Welcome to Top of the Docs, Flip Screen’s hub for all things documentary. This weekly column takes a look at the crème de la crème of non-fiction media. This month we’ll be touring North America looking at documentaries focused on specific cities!
Manhatta is a film that, much like the city it documents, has a rich history. Photographed as a collaboration between painter Charles Sheeler and photographer Paul Strand, the film ties together 65 shots of the big apple in the early 20th century to give a feel for the city, its development, and its people. It is considered by some to be the first American avant-garde film, and as such, captures much more than just the city of New York.
The film’s primary function was to explore the relationship between film and photography. Camera movement is kept to a minimum and the highly orchestrated framing of shots allows us to examine the footage through an almost photographic lens. The shots are reminiscent of the early realité films from the Lumiere brothers, however, in Manhatta,the tying together of shots allows a portrait of the city to be created. These images paired with intertitles using the famous words of Walt Whitman bring out a picture of New York as the gateway to America.
Manhatta is not unlike other city films from the same period, the ‘city symphony’ was a much-lauded genre that is home to such acclaimed titles as Berlin: Symphony of a City and some of the works of Dziga Vertov, particularly Man with a Movie Camera, and perhaps on a grander scale, A Sixth Part of the World. These films used film, a relatively new artform at the time, to create a feeling of the city. Be this through pacing, collaging images, montage, the techniques vary but are rarely ineffective. Manhatta though perhaps lacking the stamina of the features just mentioned, certainly doesn’t lack the substance.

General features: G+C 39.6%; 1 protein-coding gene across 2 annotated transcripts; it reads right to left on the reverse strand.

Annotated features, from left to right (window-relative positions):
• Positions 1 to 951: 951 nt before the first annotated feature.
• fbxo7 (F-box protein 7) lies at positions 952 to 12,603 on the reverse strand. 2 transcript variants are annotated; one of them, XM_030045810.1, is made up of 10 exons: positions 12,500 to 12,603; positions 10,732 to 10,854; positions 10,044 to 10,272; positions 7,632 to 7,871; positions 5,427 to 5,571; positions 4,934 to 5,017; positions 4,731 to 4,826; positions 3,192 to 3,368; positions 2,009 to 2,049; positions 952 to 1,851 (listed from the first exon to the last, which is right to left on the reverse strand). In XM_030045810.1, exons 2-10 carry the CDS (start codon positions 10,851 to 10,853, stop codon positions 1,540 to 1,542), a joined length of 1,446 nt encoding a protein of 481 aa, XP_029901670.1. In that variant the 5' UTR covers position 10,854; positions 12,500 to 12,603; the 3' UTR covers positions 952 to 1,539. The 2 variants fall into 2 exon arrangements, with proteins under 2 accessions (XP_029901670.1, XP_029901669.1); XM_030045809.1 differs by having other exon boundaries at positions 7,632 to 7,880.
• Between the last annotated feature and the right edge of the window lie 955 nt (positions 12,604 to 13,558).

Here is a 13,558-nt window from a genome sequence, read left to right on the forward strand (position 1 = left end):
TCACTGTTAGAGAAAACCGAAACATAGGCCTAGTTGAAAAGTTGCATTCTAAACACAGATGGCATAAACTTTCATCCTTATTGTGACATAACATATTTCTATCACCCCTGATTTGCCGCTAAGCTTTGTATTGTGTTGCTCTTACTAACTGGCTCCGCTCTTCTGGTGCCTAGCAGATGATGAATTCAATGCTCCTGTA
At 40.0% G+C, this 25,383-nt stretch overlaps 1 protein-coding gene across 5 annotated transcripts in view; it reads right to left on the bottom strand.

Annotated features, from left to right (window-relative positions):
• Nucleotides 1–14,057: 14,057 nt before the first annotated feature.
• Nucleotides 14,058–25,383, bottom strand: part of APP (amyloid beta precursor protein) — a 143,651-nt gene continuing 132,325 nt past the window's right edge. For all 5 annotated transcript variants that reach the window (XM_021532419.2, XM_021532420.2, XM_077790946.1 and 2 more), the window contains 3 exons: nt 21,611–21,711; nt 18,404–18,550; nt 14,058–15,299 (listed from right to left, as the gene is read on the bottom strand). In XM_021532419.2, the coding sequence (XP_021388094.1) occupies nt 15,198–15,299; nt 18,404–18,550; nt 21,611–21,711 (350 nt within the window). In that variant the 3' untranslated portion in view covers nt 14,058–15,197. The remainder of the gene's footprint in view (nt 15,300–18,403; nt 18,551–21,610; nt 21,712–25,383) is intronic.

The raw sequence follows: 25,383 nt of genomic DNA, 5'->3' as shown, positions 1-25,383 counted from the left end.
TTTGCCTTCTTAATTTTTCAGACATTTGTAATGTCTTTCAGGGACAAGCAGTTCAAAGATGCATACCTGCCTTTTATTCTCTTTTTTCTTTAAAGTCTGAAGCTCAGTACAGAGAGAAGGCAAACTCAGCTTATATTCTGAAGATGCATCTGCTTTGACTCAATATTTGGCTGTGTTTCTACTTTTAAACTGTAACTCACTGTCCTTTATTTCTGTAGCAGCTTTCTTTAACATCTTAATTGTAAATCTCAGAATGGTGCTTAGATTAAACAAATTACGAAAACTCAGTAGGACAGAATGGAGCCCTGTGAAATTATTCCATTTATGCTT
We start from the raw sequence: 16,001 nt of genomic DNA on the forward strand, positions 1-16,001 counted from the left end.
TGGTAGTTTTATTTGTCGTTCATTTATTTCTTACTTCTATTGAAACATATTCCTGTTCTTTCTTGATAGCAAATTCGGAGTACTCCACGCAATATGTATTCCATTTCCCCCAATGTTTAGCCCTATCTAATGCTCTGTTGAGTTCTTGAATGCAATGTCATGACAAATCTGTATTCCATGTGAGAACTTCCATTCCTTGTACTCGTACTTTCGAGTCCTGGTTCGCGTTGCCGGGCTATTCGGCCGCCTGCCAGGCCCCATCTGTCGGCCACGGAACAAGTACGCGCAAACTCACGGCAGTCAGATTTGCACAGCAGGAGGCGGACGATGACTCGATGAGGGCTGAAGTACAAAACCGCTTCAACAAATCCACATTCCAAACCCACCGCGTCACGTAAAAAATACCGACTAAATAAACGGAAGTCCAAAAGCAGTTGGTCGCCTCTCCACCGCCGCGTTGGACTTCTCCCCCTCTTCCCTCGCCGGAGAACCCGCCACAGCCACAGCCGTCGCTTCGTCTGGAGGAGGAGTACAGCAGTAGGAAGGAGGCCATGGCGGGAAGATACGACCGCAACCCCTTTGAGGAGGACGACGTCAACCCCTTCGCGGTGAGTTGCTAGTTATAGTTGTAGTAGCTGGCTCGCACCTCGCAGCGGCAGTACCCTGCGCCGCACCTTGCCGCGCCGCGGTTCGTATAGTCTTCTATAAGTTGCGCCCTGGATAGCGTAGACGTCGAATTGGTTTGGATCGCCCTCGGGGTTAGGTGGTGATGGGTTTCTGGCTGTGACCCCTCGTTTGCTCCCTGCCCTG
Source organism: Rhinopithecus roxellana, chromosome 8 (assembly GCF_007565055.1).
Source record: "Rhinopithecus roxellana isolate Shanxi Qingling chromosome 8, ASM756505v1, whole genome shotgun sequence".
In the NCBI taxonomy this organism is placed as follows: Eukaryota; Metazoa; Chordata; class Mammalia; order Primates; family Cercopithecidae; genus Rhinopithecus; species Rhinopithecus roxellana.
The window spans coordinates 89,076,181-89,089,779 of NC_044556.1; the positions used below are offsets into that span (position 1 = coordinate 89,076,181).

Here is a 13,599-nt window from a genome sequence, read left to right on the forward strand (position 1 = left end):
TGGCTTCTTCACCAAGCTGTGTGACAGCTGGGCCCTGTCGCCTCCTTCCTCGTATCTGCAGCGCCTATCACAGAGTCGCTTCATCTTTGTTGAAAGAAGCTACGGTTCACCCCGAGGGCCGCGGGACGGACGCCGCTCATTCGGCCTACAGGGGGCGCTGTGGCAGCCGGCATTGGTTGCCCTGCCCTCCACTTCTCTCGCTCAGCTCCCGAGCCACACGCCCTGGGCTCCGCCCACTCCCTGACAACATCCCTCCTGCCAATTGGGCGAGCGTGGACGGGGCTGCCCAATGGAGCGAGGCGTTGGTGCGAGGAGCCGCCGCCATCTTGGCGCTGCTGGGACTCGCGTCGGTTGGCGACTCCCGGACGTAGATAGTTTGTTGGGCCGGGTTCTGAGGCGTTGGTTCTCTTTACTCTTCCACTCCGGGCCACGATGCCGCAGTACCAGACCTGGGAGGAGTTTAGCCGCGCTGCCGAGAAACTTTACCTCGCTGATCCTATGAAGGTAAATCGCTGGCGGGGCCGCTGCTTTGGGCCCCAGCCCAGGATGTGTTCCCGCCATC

The film captures New York from the city’s awakening – with commuters arriving on the Staten Island ferry – to the end of the day, as sunset hangs of the metropolis’ jigsaw like geography. We see the docks, the construction of skyscrapers, and an iconic shot of the Brooklyn Bridge that would go on to inspire how the bridge was depicted on film for the century since the film’s release. All of this within a compact 10-minute runtime feels almost like a city break cut off too soon.
Last week’s entry, Los Angeles Plays Itself,looked to create a vision of Los Angeles through its depiction on screen. Manhatta almost inverses this concept, taking images of Manhattan and asking what relevance they have to this new art form, how does it stand out? 100 years since its release, it is still a profoundly fascinating film that captures an image of New York as it was only beginning to blossom.
Header image courtesy of Charles Sheeler and Paul Strand